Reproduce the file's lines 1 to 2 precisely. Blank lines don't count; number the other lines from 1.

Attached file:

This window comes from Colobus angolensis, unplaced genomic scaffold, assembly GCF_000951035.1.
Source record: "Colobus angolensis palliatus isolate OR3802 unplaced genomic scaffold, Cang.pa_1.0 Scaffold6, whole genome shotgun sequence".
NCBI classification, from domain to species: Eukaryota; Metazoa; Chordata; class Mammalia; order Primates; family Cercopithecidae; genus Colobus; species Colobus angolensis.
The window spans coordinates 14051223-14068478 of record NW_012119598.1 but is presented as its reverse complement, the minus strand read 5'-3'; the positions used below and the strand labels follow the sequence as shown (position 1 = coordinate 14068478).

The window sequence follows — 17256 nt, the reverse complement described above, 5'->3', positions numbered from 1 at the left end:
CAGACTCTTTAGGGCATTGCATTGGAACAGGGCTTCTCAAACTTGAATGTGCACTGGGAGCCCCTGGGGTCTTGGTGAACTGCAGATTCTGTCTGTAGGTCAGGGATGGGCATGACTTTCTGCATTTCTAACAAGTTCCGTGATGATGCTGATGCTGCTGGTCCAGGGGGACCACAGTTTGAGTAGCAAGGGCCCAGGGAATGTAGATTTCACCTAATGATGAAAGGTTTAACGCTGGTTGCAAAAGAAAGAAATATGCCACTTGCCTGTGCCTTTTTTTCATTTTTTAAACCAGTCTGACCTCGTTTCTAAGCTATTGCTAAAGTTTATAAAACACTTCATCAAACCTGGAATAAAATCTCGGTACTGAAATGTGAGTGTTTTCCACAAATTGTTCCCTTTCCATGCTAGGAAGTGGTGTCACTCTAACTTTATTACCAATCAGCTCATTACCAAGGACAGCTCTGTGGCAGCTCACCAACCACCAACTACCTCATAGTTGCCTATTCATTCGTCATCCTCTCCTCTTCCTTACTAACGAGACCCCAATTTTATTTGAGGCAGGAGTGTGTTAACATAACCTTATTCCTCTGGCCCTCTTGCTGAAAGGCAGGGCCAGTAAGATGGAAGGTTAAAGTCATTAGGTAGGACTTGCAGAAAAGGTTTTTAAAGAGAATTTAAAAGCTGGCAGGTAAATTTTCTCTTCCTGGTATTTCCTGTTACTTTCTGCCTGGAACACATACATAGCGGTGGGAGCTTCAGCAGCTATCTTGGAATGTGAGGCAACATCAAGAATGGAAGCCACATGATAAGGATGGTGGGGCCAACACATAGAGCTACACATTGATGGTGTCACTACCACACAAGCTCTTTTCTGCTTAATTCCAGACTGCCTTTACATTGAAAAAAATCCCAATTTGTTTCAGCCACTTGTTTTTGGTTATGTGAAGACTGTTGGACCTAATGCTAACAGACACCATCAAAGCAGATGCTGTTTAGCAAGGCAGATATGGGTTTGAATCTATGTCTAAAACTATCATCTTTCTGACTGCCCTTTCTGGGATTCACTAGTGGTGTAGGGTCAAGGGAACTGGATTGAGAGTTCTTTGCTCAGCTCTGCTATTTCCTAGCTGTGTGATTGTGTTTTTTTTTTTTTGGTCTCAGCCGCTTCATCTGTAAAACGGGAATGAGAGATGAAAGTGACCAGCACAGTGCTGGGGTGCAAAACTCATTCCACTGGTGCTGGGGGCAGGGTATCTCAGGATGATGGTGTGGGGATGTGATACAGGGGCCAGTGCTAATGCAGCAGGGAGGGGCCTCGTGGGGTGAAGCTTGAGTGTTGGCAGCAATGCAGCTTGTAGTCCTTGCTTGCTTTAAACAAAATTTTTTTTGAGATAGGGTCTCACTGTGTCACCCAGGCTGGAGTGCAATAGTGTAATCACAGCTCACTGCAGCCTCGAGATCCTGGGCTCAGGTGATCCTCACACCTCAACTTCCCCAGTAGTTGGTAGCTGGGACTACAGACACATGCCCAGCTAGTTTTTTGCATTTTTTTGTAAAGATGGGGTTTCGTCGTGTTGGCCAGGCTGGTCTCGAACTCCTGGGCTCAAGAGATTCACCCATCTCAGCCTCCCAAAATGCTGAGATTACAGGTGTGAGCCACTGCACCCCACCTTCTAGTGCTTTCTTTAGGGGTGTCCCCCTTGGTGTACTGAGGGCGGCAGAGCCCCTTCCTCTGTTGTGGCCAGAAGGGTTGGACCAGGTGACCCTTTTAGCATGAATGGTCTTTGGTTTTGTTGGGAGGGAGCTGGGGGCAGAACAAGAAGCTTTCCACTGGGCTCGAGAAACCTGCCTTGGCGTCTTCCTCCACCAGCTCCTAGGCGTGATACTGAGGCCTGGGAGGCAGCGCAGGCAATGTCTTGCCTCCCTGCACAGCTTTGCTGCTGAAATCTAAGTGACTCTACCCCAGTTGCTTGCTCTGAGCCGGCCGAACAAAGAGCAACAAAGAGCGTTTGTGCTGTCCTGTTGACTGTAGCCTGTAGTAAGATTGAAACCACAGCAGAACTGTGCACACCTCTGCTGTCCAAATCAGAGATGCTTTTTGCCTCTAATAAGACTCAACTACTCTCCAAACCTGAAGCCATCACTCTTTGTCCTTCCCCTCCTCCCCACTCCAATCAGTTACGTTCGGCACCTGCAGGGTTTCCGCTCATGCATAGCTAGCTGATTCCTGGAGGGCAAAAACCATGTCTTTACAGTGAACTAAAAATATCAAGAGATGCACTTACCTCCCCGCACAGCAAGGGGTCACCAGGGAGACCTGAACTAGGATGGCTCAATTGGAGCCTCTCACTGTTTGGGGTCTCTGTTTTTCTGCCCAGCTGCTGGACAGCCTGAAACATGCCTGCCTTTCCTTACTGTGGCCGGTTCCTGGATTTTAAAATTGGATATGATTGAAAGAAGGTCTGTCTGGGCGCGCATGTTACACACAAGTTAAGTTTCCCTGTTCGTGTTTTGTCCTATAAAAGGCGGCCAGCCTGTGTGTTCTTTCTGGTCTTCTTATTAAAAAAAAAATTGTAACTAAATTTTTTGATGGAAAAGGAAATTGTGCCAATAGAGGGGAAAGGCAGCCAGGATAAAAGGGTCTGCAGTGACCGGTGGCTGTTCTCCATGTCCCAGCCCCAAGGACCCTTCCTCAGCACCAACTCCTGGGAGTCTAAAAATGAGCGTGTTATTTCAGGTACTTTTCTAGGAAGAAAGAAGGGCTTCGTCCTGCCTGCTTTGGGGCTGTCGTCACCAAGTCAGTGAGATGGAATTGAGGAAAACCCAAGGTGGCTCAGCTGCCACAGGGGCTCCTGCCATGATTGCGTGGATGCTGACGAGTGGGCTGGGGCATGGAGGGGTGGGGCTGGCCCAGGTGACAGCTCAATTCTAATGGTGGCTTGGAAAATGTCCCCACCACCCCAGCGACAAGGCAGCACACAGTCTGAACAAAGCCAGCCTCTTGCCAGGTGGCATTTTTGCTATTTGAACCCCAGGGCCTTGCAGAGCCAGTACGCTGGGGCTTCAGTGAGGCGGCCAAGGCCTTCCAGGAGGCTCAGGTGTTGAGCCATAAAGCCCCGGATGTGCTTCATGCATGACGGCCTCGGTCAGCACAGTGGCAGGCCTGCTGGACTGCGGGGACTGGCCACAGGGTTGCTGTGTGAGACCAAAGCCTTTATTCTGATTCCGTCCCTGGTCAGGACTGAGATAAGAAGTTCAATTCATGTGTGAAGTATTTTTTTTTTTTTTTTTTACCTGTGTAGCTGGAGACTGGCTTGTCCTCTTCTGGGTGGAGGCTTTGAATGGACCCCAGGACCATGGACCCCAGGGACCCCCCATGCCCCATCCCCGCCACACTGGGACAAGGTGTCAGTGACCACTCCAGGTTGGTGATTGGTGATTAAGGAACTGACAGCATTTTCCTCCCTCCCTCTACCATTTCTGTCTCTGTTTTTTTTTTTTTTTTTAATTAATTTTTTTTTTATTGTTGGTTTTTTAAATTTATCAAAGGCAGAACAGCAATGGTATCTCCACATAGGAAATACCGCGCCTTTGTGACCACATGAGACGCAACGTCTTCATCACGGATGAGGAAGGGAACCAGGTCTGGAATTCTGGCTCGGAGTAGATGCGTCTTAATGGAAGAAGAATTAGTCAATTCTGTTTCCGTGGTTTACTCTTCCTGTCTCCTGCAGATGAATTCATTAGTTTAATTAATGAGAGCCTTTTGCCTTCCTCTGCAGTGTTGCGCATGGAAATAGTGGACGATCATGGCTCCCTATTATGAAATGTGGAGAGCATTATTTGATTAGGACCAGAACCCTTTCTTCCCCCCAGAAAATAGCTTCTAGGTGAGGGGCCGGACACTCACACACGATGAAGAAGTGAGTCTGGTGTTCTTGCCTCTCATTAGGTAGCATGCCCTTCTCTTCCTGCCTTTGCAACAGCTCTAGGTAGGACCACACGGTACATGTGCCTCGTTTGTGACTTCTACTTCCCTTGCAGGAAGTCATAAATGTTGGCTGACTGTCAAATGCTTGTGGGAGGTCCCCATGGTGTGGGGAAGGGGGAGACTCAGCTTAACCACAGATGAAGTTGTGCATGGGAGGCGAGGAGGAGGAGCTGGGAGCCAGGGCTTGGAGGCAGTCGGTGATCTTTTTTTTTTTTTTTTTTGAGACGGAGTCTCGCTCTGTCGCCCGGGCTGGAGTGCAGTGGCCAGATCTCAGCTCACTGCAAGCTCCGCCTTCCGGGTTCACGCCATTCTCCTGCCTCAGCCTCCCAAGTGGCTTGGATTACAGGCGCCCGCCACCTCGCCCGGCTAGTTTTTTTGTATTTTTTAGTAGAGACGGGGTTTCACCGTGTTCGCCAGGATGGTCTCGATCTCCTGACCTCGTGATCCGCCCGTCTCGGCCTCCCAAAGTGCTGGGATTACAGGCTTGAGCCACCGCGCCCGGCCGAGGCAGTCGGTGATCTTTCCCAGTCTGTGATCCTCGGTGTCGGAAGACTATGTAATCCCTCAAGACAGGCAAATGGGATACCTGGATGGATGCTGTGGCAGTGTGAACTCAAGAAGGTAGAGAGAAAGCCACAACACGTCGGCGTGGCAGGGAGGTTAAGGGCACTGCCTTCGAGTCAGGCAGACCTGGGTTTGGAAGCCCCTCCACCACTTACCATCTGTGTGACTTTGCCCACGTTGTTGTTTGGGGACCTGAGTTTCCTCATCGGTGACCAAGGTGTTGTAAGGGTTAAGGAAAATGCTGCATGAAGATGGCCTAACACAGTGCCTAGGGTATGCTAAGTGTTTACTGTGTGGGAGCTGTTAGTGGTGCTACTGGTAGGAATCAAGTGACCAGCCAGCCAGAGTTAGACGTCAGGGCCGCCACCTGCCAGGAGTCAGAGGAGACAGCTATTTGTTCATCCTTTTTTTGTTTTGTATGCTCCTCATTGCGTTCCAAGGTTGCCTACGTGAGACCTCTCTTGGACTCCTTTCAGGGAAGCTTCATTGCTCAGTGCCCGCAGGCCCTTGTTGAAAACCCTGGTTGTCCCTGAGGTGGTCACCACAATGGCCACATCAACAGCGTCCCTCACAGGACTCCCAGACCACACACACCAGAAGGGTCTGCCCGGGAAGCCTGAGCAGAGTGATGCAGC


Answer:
This window comes from Colobus angolensis, unplaced genomic scaffold, assembly GCF_000951035.1.
Source record: "Colobus angolensis palliatus isolate OR3802 unplaced genomic scaffold, Cang.pa_1.0 Scaffold6, whole genome shotgun sequence".